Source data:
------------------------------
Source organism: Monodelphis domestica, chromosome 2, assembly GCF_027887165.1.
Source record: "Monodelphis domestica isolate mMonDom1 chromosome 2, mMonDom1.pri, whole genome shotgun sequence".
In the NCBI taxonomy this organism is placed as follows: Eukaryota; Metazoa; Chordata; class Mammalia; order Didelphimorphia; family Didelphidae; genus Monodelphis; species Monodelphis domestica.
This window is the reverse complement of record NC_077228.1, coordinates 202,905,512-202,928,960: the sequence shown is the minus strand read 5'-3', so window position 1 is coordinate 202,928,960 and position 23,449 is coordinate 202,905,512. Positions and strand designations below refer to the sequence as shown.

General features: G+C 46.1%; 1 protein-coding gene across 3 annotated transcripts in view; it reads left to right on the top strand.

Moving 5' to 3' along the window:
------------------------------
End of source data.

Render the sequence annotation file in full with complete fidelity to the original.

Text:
Source organism: Monodelphis domestica, chromosome 2, assembly GCF_027887165.1.
Source record: "Monodelphis domestica isolate mMonDom1 chromosome 2, mMonDom1.pri, whole genome shotgun sequence".
In the NCBI taxonomy this organism is placed as follows: Eukaryota; Metazoa; Chordata; class Mammalia; order Didelphimorphia; family Didelphidae; genus Monodelphis; species Monodelphis domestica.
This window is the reverse complement of record NC_077228.1, coordinates 202,905,512-202,928,960: the sequence shown is the minus strand read 5'-3', so window position 1 is coordinate 202,928,960 and position 23,449 is coordinate 202,905,512. Positions and strand designations below refer to the sequence as shown.

General features: G+C 46.1%; 1 protein-coding gene across 3 annotated transcripts in view; it reads left to right on the top strand.

Moving 5' to 3' along the window: